— Out To Win - The Story of America in France • Coningsby Dawson

... emptied into the pond here, and, very near where it emptied, it fell over a ledge of rocks, making a waterfall, where the people had built some mills. Now, where there are mills, there must generally be a blacksmith's shop, to mend the iron work when it gets broken, and to repair tools. There is often a tavern, also, for the people who come to the mills; and then there is generally a store or two; for wherever people have to come together, ...
— Rollo's Philosophy. [Air] • Jacob Abbott

... on this afternoon his features worked as if strong conflicting emotions were striving for mastery. Something unusual was stirring his brain; he sat thinking, thinking, uneasily shifting his position, and at length arose, and passing through a dark hall, entered the shop, and said,— ...
— The Cabin on the Prairie • C. H. (Charles Henry) Pearson

... brother. They were not at all glad to see him, and the husband thought to himself he would kill him without telling his wife. When night came the boy told the husband that at home his mother always put him to sleep in the blacksmith's shop, and so the husband said he should ...
— Popular Tales from the Norse • Sir George Webbe Dasent

... right to use her maiden name. Unobtrusively she had started her little store. Her former husband, paroled from the penitentiary a few months before the rustling episode, had at intervals made of her shop a loafing place since ...
— Crooked Trails and Straight • William MacLeod Raine

... a friendly sip, and as the two wiser, if not stronger, young men left the shop, one said to ...
— History of Kershaw's Brigade • D. Augustus Dickert

... existence of a debating club of very advanced political views among its young men, of which Barty Mangan was secretary. Its membership, if small, was select, since its Republican principles did not compel it to admit to its privileges shop-assistants, or artisans, while they automatically excluded members of the class that were usually referred to in the club discussions as "Carrion Crows," or if the orator's mood was mild, "the garrison." In Ireland ...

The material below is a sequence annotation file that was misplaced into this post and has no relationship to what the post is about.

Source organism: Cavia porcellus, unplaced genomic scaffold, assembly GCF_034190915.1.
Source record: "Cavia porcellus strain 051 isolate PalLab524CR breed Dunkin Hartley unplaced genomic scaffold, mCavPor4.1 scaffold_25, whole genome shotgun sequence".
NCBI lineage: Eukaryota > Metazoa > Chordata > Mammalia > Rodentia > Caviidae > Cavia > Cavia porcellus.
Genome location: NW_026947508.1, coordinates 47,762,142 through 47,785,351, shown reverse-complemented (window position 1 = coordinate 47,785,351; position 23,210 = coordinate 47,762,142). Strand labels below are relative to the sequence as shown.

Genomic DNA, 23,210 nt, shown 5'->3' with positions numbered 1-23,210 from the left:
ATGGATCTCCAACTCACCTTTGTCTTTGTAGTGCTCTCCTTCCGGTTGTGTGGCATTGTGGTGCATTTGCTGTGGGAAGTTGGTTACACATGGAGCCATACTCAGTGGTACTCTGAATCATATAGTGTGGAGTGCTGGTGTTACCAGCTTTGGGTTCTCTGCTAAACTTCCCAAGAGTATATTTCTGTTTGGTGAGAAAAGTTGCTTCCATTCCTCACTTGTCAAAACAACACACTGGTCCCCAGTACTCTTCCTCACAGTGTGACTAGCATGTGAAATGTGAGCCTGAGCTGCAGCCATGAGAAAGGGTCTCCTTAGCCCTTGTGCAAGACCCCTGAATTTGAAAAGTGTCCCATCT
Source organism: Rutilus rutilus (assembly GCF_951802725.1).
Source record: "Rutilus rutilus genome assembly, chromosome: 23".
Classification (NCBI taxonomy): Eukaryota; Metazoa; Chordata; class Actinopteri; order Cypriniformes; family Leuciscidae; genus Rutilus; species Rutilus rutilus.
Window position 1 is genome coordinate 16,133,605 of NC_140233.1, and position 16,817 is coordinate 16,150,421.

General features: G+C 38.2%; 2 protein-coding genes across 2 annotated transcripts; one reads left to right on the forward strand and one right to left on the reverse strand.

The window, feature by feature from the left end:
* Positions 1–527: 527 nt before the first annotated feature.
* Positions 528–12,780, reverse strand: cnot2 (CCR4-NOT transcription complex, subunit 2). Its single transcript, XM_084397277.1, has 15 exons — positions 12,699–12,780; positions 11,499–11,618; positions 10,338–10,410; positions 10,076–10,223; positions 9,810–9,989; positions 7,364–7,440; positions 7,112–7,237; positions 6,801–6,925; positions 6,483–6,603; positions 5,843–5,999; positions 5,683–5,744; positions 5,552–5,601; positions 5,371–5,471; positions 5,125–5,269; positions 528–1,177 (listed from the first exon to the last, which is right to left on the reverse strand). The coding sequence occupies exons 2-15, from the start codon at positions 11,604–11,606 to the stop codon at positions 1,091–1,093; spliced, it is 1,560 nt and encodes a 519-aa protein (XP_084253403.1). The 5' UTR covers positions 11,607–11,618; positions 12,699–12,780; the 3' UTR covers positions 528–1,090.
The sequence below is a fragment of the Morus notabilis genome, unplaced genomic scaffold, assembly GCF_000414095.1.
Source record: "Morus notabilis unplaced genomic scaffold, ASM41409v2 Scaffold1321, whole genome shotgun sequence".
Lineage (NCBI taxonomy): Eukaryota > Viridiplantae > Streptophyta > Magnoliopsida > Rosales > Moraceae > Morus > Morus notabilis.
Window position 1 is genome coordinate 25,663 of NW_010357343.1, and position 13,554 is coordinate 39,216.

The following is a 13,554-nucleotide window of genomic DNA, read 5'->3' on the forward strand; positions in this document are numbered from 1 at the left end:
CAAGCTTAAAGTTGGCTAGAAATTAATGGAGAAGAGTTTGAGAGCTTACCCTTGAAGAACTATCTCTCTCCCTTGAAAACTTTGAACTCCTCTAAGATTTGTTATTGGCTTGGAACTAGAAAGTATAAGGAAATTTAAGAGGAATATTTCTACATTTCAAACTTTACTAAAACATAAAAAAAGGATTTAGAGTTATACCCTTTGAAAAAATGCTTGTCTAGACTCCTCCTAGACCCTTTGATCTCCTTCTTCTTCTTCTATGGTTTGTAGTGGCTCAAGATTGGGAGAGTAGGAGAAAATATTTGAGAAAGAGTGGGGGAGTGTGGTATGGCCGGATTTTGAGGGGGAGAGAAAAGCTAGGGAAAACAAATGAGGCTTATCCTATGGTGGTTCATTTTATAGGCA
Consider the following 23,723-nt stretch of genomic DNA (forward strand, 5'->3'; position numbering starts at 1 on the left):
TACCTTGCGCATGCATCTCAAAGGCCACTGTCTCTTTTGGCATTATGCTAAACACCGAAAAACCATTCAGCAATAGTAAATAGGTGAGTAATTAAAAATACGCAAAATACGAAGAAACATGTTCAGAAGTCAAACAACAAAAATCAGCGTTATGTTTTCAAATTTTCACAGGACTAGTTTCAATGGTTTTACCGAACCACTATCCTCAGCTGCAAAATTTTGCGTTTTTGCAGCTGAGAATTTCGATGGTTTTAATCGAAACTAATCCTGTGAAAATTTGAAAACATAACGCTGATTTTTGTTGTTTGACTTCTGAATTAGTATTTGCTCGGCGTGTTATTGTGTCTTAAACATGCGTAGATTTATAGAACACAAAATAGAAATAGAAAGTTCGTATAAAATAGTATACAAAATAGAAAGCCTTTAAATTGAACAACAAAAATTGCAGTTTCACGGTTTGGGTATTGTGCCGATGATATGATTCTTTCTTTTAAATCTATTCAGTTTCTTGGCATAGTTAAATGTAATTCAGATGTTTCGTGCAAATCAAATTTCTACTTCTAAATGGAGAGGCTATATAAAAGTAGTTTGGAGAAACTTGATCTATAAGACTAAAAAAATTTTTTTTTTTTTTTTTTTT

— Mount Music • E. Oe. Somerville and Martin Ross

... ill-natured clown, by lustily shouting a song in which he seeks also to give warning of knowledge of her intentions to Eva, whose departure with the knight had been interrupted by the cobbler when he came out of his shop to work in the cool of the evening; but he finally agrees to listen to Beckmesser on condition that he be permitted to mark each error in the composition by striking his lap-stone. The humorous consequences can be imagined. Beckmesser becomes enraged at Sachs, ...
— A Book of Operas - Their Histories, Their Plots, and Their Music • Henry Edward Krehbiel

... deal for himself by the strictest watch on his enunciation, speaking slowly and deliberately, and breathing deeply. This will be difficult to maintain at first, but practice will make the habit unconscious. An instrument called a metronome may be had from a music shop (used for keeping time in practising), if a book be read aloud by the stammerer, pronouncing one syllable only to each beat, he will soon gain complete control ...
— Papers on Health • John Kirk

... The hardware shop was at the end of the village street, and as they passed a number of places of business Tom suddenly caught ...
— The Rover Boys at School • Arthur M. Winfield

... pass for new. A pleasant evening to you! May your cheap necktie make all the impression your soul can desire! May your penny cigar be mistaken for Havana! May the barmaid charm your simple heart by addressing you as "Baby!" May some sweet shop-girl throw a kindly glance at you, inviting you to walk with her! May she snigger at your humour; may other dogs cast envious looks at you, and may no harm come ...
— Paul Kelver • Jerome Klapka, AKA Jerome K. Jerome

... Berthe. Leaving his schooner to follow, Grief had taken passage for the short run across from Raiatea to Papeete. When he first saw Aloysius Pankburn, that somewhat fuddled gentleman was drinking a lonely cocktail at the tiny bar between decks next to the barber shop. And when Grief left the barber's hands half an hour later Aloysius Pankburn was still hanging over the bar still ...
— A Son Of The Sun • Jack London